Huy (French pronunciation: [ɥi] (listen) or [wi] (listen); Dutch: Hoei, [ɦui̯]; Walloon: Hu) is a city and municipality of Wallonia located in the province of Liège, Belgium. Huy lies along the river Meuse, at the mouth of the small river Hoyoux. It is in the sillon industriel, the former industrial backbone of Wallonia, home to the Walloon population.
Location in Belgium
|• Mayor||Eric Dosogne (PS)|
|• Governing party/ies||PS, MR, Idhuy|
|• Total||47.74 km2 (18.43 sq mi)|
|• Density||450/km2 (1,200/sq mi)|
Middle Francia 843–855
Duchy of Lower Lorraine 959–985
Prince-Bishopric of Liège 985–1789
Republic of Liège 1789–1791
Prince-Bishopric of Liège 1791–1795
French Republic 1795–1804
French Empire 1804–1815
Kingdom of the Netherlands 1815–1830
Kingdom of Belgium 1830–present
The first village originated around the Roman castrum, an early fortress located on the right bank of the river Meuse. The village was evangelized by Saint Domitian, bishop of Tongeren in the 6th century and the town is mentioned for the first time in a 7th-century testament (as Hoius vicus, taking its name from the river Hoyoux).
In the early Middle Ages, Huy was one of the most prosperous cities on the Meuse, with a flourishing economy based mostly on metallurgy, but also on tanning, sculpting, woodworking, and wine-making. In the 10th century, Huy was promoted to county status, but soon became part of the Prince-Bishopric of Liège, with which it would share its history for more than eight centuries. Huy was the recipient of the first historically known charter north of the Alps, confirming it as a city in 1066. It is around that time that Peter the Hermit harangued the locals and persuaded them to participate in the First Crusade, having already participated himself in the People's Crusade and the Rhineland massacres in 1096.
In the 13th and 14th centuries, the economy boomed thanks to the cloth industry. The castle on a hill right in the middle of town, was used in times of war and strengthened accordingly. By the 15th century, it had become the symbol of the city. The following two centuries, however, witnessed a gradual decline in the city's fortunes, due in large part to the strategic value of its location on the Meuse. In the latter part of the 17th century, Louis XIV's wars caused the city to be repeatedly attacked and put to the sword, to the point that the frustrated inhabitants dismantled their own castle, source of their miseries, in 1715.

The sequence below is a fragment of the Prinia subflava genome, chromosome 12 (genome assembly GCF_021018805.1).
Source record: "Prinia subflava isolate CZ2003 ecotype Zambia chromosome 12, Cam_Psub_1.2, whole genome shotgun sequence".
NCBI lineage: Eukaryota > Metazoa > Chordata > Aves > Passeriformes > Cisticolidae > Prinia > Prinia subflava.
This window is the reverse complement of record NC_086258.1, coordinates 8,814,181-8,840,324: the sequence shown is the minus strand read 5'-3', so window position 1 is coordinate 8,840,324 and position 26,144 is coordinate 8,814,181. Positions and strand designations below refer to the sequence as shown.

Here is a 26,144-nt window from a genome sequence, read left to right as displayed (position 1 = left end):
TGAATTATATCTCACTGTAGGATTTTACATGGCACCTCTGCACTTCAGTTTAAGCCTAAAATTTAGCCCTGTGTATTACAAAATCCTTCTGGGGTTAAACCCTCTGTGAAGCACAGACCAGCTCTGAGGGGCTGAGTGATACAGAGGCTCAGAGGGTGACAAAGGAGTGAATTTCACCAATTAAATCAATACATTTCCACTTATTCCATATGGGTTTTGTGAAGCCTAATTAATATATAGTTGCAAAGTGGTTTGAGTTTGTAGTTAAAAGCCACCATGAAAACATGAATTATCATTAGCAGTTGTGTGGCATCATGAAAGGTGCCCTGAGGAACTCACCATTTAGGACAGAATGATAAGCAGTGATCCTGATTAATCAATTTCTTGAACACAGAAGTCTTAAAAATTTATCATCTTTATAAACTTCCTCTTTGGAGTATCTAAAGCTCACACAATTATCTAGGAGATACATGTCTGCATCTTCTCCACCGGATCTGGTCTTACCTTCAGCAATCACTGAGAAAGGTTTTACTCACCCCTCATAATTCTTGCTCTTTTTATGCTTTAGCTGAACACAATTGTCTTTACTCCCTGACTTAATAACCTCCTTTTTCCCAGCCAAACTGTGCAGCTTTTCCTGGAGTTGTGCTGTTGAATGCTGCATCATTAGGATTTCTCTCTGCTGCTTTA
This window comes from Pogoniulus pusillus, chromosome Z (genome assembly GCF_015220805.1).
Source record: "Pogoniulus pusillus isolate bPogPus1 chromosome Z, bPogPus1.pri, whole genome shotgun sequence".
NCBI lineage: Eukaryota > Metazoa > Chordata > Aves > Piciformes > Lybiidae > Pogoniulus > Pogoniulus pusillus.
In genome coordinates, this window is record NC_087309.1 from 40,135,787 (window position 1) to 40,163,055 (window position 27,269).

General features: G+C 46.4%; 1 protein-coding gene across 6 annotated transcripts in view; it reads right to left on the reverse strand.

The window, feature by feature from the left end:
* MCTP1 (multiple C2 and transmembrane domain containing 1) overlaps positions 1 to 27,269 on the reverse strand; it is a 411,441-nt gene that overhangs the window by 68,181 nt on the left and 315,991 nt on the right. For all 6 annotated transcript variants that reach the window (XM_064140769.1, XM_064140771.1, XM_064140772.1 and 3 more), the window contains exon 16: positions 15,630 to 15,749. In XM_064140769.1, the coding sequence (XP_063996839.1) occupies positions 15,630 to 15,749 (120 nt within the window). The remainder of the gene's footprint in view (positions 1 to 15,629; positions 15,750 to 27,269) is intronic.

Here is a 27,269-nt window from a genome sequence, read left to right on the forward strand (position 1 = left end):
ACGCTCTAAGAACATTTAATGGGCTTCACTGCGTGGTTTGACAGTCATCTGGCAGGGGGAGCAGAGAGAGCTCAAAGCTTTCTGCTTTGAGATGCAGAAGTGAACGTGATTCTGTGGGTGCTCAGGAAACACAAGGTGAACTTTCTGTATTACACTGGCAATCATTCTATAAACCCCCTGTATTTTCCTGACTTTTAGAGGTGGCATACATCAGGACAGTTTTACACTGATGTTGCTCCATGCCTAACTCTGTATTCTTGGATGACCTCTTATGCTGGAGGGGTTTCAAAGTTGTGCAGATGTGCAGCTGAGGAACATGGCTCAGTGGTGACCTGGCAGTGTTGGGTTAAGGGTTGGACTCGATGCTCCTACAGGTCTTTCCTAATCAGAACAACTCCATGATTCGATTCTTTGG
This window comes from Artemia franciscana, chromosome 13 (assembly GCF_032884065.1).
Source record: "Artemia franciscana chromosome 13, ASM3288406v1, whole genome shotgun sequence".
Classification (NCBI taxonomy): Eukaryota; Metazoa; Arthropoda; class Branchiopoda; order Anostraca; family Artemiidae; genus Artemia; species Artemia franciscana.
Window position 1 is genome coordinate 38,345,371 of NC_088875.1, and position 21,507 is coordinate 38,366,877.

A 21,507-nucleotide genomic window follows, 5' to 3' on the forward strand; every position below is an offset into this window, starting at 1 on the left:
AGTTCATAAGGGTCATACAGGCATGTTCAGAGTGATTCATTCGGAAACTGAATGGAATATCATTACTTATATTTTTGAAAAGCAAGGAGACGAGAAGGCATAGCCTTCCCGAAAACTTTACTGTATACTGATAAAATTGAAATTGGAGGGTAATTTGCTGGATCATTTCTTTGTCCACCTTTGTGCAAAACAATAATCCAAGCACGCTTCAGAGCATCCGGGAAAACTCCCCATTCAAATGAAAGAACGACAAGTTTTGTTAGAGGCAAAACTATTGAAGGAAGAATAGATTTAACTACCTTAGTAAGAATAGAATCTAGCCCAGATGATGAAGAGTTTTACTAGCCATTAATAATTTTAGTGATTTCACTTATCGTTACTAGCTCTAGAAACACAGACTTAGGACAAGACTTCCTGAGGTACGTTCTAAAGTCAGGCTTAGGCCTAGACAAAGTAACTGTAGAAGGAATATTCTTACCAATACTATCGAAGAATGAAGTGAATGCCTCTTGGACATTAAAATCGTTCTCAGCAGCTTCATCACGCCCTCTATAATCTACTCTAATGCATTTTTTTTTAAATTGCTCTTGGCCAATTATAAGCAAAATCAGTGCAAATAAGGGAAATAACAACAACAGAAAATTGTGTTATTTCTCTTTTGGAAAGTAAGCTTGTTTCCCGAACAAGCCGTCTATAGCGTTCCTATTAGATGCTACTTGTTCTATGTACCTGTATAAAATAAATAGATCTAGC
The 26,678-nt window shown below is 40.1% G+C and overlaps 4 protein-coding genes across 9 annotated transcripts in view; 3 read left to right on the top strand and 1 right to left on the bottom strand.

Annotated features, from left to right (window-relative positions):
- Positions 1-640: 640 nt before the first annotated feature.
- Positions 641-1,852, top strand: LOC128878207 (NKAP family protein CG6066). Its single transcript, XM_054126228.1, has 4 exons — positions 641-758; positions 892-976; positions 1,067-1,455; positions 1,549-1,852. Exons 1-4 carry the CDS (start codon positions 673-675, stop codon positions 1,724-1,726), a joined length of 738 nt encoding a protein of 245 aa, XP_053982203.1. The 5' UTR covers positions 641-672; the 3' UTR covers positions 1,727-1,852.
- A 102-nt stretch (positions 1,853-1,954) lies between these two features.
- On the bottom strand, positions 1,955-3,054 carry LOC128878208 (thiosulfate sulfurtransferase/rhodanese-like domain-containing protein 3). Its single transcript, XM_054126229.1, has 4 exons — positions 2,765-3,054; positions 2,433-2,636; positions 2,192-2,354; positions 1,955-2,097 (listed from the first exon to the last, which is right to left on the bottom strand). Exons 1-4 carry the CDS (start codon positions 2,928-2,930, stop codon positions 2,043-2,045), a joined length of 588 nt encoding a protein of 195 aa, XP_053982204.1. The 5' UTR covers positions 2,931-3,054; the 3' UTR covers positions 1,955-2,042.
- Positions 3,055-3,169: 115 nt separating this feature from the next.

A new fortress was built by the Dutch in 1818 at the same strategic location above the town. The 19th century was a period of relative prosperity based on the paper and other industries. The decline of heavy industry in the 20th century was felt here, as in other parts of Wallonia. Today, the city has started to prosper again, thanks in part to its tin products and tourist activity.
In 1970, the Tihange Nuclear Power Station was built nearby.
Every seven years, a religious procession takes place in the so-called 'septennial festivities' in commemoration of the end of a drought in 1656. The last one took place on 15 August 2019.
The four 'wonders of Huy' are (in Huy dialect):
Huy is home to the finish of La Flèche Wallonne (English: Walloon Arrow; Dutch: Waalse Pijl), an important 1-day cycling race held midweek in mid-April. The race traverses, and finishes, at the summit of the Mur de Huy (English: Wall of Huy), a climb of about 1 kilometer with an average gradient of 10%, with sections of 20%. Huy has also been used in the Tour de France four times: 1995, 2001, 2006 and 2015.
Huy is twinned with:
Huy town hall
Huy train station
Old street of Huy
City and fortress
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